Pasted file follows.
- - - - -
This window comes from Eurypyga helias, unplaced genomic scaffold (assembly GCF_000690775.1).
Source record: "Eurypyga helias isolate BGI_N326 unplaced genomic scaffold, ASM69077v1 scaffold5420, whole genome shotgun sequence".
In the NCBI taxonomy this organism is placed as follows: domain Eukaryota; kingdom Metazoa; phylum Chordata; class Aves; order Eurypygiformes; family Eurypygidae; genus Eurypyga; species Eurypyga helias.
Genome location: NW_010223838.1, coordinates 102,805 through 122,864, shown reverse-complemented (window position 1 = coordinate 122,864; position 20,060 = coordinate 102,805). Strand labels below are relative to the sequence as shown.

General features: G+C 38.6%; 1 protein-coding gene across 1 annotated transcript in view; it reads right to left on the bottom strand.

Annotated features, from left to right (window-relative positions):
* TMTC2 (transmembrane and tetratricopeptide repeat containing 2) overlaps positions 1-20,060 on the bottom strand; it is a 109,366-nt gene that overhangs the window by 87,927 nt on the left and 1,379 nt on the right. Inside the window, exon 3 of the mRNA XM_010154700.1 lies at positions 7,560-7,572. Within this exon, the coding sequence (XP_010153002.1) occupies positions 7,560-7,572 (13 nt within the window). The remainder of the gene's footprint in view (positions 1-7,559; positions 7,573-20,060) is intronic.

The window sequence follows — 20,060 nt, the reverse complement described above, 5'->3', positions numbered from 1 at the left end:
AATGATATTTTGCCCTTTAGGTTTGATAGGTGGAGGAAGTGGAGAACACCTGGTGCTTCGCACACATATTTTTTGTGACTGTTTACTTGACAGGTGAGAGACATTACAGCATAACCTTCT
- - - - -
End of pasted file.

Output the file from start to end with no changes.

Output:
This window comes from Eurypyga helias, unplaced genomic scaffold (assembly GCF_000690775.1).
Source record: "Eurypyga helias isolate BGI_N326 unplaced genomic scaffold, ASM69077v1 scaffold5420, whole genome shotgun sequence".
In the NCBI taxonomy this organism is placed as follows: domain Eukaryota; kingdom Metazoa; phylum Chordata; class Aves; order Eurypygiformes; family Eurypygidae; genus Eurypyga; species Eurypyga helias.
Genome location: NW_010223838.1, coordinates 102,805 through 122,864, shown reverse-complemented (window position 1 = coordinate 122,864; position 20,060 = coordinate 102,805). Strand labels below are relative to the sequence as shown.

General features: G+C 38.6%; 1 protein-coding gene across 1 annotated transcript in view; it reads right to left on the bottom strand.

Annotated features, from left to right (window-relative positions):
* TMTC2 (transmembrane and tetratricopeptide repeat containing 2) overlaps positions 1-20,060 on the bottom strand; it is a 109,366-nt gene that overhangs the window by 87,927 nt on the left and 1,379 nt on the right. Inside the window, exon 3 of the mRNA XM_010154700.1 lies at positions 7,560-7,572. Within this exon, the coding sequence (XP_010153002.1) occupies positions 7,560-7,572 (13 nt within the window). The remainder of the gene's footprint in view (positions 1-7,559; positions 7,573-20,060) is intronic.

The window sequence follows — 20,060 nt, the reverse complement described above, 5'->3', positions numbered from 1 at the left end:
AATGATATTTTGCCCTTTAGGTTTGATAGGTGGAGGAAGTGGAGAACACCTGGTGCTTCGCACACATATTTTTTGTGACTGTTTACTTGACAGGTGAGAGACATTACAGCATAACCTTCT